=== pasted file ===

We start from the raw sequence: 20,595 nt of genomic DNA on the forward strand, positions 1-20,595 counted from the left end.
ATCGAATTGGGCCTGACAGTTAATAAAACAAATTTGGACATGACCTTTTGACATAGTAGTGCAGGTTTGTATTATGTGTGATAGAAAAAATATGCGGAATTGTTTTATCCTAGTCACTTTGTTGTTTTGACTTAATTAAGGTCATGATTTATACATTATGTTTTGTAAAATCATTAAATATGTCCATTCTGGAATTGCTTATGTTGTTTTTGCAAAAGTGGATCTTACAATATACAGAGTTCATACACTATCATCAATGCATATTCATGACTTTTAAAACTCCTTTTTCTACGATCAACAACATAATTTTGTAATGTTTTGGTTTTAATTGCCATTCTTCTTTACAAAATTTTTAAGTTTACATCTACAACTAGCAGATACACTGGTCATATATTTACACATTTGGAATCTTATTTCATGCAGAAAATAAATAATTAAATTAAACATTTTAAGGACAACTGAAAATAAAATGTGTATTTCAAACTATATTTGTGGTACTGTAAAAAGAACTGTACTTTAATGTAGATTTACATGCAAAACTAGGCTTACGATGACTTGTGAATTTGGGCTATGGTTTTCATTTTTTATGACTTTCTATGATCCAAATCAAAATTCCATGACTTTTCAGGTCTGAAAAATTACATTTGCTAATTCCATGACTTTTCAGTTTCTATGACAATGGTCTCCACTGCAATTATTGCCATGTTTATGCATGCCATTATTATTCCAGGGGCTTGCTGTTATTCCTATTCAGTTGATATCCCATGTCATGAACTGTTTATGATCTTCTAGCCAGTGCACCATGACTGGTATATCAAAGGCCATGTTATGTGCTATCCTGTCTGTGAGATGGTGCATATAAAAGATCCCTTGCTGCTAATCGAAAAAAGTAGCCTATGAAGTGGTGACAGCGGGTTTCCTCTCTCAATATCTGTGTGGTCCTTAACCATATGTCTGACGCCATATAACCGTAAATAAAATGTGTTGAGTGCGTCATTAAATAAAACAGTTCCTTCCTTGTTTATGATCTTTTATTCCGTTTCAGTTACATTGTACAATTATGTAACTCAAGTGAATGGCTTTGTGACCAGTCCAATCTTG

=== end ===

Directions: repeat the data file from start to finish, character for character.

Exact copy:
We start from the raw sequence: 20,595 nt of genomic DNA on the forward strand, positions 1-20,595 counted from the left end.
ATCGAATTGGGCCTGACAGTTAATAAAACAAATTTGGACATGACCTTTTGACATAGTAGTGCAGGTTTGTATTATGTGTGATAGAAAAAATATGCGGAATTGTTTTATCCTAGTCACTTTGTTGTTTTGACTTAATTAAGGTCATGATTTATACATTATGTTTTGTAAAATCATTAAATATGTCCATTCTGGAATTGCTTATGTTGTTTTTGCAAAAGTGGATCTTACAATATACAGAGTTCATACACTATCATCAATGCATATTCATGACTTTTAAAACTCCTTTTTCTACGATCAACAACATAATTTTGTAATGTTTTGGTTTTAATTGCCATTCTTCTTTACAAAATTTTTAAGTTTACATCTACAACTAGCAGATACACTGGTCATATATTTACACATTTGGAATCTTATTTCATGCAGAAAATAAATAATTAAATTAAACATTTTAAGGACAACTGAAAATAAAATGTGTATTTCAAACTATATTTGTGGTACTGTAAAAAGAACTGTACTTTAATGTAGATTTACATGCAAAACTAGGCTTACGATGACTTGTGAATTTGGGCTATGGTTTTCATTTTTTATGACTTTCTATGATCCAAATCAAAATTCCATGACTTTTCAGGTCTGAAAAATTACATTTGCTAATTCCATGACTTTTCAGTTTCTATGACAATGGTCTCCACTGCAATTATTGCCATGTTTATGCATGCCATTATTATTCCAGGGGCTTGCTGTTATTCCTATTCAGTTGATATCCCATGTCATGAACTGTTTATGATCTTCTAGCCAGTGCACCATGACTGGTATATCAAAGGCCATGTTATGTGCTATCCTGTCTGTGAGATGGTGCATATAAAAGATCCCTTGCTGCTAATCGAAAAAAGTAGCCTATGAAGTGGTGACAGCGGGTTTCCTCTCTCAATATCTGTGTGGTCCTTAACCATATGTCTGACGCCATATAACCGTAAATAAAATGTGTTGAGTGCGTCATTAAATAAAACAGTTCCTTCCTTGTTTATGATCTTTTATTCCGTTTCAGTTACATTGTACAATTATGTAACTCAAGTGAATGGCTTTGTGACCAGTCCAATCTTG